In September of last year, I wrote an article -- Eurasian Union: Superpower-in-Waiting -- in which I predicted that the Kremlin would be willing to wage a "soft-war" against anyone willing to stand in the way of plans to expand Russia's sphere of influence. I further speculated that Eurasian Union blueprints relied on: "the nostalgia of unity, and the subtle threat of destabilization."
If those calculations seemed at-the-time pessimistic, perhaps they were a bit optimistic. Anyone who has received an invitation to join the Eurasian Union has also just received confirmation that failure to accept will bring destabilization by Kremlin-identified "neo-Nazis" and, in the best possible scenario, a bloodless invasion.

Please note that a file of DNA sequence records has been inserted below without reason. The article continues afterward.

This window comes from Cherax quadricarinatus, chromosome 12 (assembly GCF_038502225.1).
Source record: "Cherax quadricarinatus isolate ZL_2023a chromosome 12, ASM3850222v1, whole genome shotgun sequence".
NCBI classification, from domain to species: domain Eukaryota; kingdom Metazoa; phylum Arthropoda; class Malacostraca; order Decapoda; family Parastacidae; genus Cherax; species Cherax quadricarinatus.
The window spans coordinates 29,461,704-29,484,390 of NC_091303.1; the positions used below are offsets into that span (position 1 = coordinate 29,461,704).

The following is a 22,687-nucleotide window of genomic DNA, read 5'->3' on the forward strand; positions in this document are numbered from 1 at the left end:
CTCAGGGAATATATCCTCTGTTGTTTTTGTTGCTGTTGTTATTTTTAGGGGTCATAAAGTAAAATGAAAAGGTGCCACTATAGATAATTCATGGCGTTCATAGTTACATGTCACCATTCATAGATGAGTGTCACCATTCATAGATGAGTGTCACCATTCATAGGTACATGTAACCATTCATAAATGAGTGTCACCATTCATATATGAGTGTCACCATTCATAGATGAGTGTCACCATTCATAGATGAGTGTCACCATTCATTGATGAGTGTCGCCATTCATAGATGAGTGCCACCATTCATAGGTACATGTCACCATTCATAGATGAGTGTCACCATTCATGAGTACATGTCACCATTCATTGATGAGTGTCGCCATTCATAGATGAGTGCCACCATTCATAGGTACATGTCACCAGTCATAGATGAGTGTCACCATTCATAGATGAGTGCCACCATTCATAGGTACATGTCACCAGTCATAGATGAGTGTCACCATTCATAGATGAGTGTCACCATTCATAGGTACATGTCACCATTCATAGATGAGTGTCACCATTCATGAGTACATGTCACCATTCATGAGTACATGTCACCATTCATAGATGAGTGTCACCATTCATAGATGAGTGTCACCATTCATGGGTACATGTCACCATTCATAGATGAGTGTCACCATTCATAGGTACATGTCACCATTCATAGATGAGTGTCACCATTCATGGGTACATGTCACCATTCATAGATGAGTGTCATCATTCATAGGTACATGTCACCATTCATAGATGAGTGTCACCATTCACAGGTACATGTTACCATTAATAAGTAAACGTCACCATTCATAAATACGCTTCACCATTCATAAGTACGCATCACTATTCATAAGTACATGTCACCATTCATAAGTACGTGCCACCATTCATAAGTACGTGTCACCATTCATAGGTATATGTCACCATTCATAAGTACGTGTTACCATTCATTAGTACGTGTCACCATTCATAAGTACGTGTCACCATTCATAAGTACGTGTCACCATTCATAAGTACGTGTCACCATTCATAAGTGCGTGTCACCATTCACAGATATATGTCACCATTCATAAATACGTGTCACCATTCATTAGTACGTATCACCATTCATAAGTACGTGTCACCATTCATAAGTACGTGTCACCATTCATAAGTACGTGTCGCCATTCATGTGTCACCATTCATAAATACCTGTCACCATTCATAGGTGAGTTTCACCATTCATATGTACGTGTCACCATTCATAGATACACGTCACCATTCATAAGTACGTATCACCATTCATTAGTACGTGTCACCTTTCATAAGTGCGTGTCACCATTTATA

|RIA Novosti/Mikhail Klimentyev|
In an amazing article for Politico -- Why Russia No Longer Fears the West -- Ben Judah highlights the change in perception that over two decades of post-Soviet dealings with Europe have brought for the Kremlin: "Putin’s inner circle no longer fear the European establishment. They once imagined them all in MI6. Now they know better. They have seen firsthand how obsequious Western aristocrats and corporate tycoons suddenly turn when their billions come into play. They now view them as hypocrites—the same European elites who help them hide their fortunes."